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Aphrodite Pandemos
APHRODITE PANDEMOS ( Ancient Greek
Ancient Greek
: Πάνδημος; "common to all the people"), occurs as an epithet of the Greek goddess Aphrodite
Aphrodite
, and that in a twofold sense, first describing her as the goddess of low sensual pleasures as Venus vulgivaga or popularis, in opposition to Aphrodite
Aphrodite
Urania , or "the heavenly Aphrodite". She was represented at Elis
Elis
by Scopas
Scopas
riding on a ram . The second sense is that of Aphrodite
Aphrodite
uniting all the inhabitants of a country into one social or political body. In this respect she was worshipped at Athens along with Peitho
Peitho
(persuasion), and her worship was said to have been instituted by Theseus
Theseus
at the time when he united the scattered townships into one great body of citizens
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Eros
In Greek mythology
Greek mythology
, EROS (/ˈɪərɒs/ or US : /ˈɛrɒs/ , /ˈɛroʊs/ ; Greek : Ἔρως, "Desire") was the Greek god of sexual attraction . His Roman counterpart was Cupid
Cupid
("desire"). Some myths make him a primordial god , while in other myths, he is the son of Aphrodite
Aphrodite
. He was one of the winged love gods, Erotes
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Plutarch
PLUTARCH (/ˈpluːtɑːrk/ ; Greek : Πλούταρχος, Ploútarkhos, Koine Greek: ; c. AD 46 – AD 120), later named, upon becoming a Roman citizen , LUCIUS MESTRIUS PLUTARCHUS, (Λούκιος Μέστριος Πλούταρχος) was a Greek biographer and essayist , known primarily for his Parallel Lives and Moralia . He is classified as a Middle Platonist . Plutarch's surviving works were written in Greek, but intended for both Greek and Roman readers
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Athenaeus
ATHENAEUS OF NAUCRATIS (/ˌæθəˈniːəs/ ; Ancient Greek
Ancient Greek
: Ἀθήναιος Nαυκρατίτης or Nαυκράτιος, Athēnaios Naukratitēs or Naukratios; Latin : Athenaeus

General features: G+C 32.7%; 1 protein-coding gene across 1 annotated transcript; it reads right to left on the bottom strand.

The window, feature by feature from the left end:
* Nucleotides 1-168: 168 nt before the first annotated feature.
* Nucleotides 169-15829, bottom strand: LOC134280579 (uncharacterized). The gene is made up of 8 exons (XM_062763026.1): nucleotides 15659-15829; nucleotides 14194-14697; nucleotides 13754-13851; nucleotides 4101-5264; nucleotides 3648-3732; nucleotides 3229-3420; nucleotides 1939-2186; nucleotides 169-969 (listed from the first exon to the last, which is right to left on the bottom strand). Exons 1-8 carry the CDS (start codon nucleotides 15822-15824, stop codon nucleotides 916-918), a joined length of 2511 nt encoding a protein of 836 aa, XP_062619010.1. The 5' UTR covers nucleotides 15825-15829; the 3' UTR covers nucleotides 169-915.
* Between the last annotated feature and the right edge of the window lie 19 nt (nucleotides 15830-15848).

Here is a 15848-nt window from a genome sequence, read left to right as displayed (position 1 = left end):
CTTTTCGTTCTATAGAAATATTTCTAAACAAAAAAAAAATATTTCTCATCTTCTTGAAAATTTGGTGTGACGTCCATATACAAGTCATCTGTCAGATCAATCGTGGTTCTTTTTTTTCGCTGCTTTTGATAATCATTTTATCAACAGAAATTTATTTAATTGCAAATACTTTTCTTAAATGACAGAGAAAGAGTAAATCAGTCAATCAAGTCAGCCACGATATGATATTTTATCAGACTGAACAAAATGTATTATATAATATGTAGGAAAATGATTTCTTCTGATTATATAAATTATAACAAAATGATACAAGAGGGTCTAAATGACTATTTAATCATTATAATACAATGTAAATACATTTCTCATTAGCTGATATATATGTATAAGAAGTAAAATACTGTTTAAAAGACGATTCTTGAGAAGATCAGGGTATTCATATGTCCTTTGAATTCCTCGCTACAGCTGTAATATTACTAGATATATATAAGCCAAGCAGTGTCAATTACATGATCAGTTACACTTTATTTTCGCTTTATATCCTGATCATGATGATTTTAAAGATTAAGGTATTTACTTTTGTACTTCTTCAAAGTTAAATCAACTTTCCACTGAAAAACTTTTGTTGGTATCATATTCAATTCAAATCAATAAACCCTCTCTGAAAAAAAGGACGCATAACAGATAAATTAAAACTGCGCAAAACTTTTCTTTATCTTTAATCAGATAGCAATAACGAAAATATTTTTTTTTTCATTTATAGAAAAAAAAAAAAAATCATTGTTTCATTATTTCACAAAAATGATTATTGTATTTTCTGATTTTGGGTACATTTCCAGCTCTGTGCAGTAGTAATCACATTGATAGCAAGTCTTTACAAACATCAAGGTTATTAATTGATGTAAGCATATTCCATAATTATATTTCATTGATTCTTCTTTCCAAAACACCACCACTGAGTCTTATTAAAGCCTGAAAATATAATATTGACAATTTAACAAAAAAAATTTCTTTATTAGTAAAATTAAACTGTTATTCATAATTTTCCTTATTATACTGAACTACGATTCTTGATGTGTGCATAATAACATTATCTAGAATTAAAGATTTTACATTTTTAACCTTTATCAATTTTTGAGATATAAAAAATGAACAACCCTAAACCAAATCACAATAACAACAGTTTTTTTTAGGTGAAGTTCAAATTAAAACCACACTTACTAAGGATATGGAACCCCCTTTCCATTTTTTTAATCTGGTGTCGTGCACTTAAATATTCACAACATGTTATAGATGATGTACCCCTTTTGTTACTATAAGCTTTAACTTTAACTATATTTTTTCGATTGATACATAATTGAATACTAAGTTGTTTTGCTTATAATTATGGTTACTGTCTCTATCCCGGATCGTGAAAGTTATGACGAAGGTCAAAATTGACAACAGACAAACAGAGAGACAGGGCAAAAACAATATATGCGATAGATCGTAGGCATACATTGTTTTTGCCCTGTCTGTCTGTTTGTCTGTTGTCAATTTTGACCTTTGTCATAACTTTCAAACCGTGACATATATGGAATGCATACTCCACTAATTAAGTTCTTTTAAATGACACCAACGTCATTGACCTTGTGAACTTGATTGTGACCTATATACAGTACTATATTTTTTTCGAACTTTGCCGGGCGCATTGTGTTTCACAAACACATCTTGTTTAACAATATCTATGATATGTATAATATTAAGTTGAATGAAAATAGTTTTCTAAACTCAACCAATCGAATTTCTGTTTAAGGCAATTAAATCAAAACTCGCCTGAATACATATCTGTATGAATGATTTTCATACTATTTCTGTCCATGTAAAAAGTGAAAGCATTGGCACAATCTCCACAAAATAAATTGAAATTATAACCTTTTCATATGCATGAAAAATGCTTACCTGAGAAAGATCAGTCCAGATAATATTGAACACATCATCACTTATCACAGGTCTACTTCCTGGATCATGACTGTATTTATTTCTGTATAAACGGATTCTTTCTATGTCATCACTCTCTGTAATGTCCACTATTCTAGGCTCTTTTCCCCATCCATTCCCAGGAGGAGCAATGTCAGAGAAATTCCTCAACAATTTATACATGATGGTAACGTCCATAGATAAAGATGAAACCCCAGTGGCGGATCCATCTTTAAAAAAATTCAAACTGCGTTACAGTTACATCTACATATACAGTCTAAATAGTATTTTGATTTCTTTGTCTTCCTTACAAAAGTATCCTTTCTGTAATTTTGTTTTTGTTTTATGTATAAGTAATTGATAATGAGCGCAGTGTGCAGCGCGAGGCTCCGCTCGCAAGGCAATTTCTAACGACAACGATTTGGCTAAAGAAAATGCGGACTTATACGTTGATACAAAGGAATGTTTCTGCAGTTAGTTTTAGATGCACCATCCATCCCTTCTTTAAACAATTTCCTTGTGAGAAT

Athenaeus
Naucratita) was a Greek rhetorician and grammarian, flourishing about the end of the 2nd and beginning of the 3rd century AD. The Suda
Suda
says only that he lived in the times of Marcus Aurelius
Marcus Aurelius
, but the contempt with which he speaks of Commodus , who died in 192, shows that he survived that emperor. He was a contemporary of Adrantus . Several of his publications are lost, but the fifteen-volume Deipnosophistae mostly survives
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Thebes, Greece
THEBES (/ˈθiːbz/ ; Ancient Greek
Ancient Greek
: Θῆβαι, Thēbai, Greek pronunciation: ; Modern Greek : Θήβα, Thíva ) is a city in Boeotia
Boeotia
, central Greece
Greece
. It played an important role in Greek myths , as the site of the stories of Cadmus , Oedipus , Dionysus
Dionysus
and others. Archaeological excavations in and around Thebes have revealed a Mycenaean settlement and clay tablets written in the Linear B script, indicating the importance of the site in the Bronze Age
Bronze Age
. Thebes was the largest city of the ancient region of Boeotia
Boeotia
and was the leader of the Boeotian confederacy. It was a major rival of ancient Athens
Athens
, and sided with the Persians during the 480 BC invasion under Xerxes
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Megalopolis, Greece
MEGALOPOLI (Greek : Μεγαλόπολη) is a town in the southwestern part of the regional unit of Arcadia
Arcadia
, southern Greece
Greece
. It is located in the same site as ancient MEGALOPOLIS (Μεγαλόπολις). When it was founded in 371 BC, it was the first large urbanization in rustic Arcadia. Its theater had a capacity of 20,000 visitors, making it one of the largest ancient Greek theaters. Megalopoli has several schools, shops, churches, hotels and other services. The population of Megalopoli in 2011 was 5,779 for the town proper. A silver drachm of the Arcadian League from ancient Megalopolis. The head of Zeus
Zeus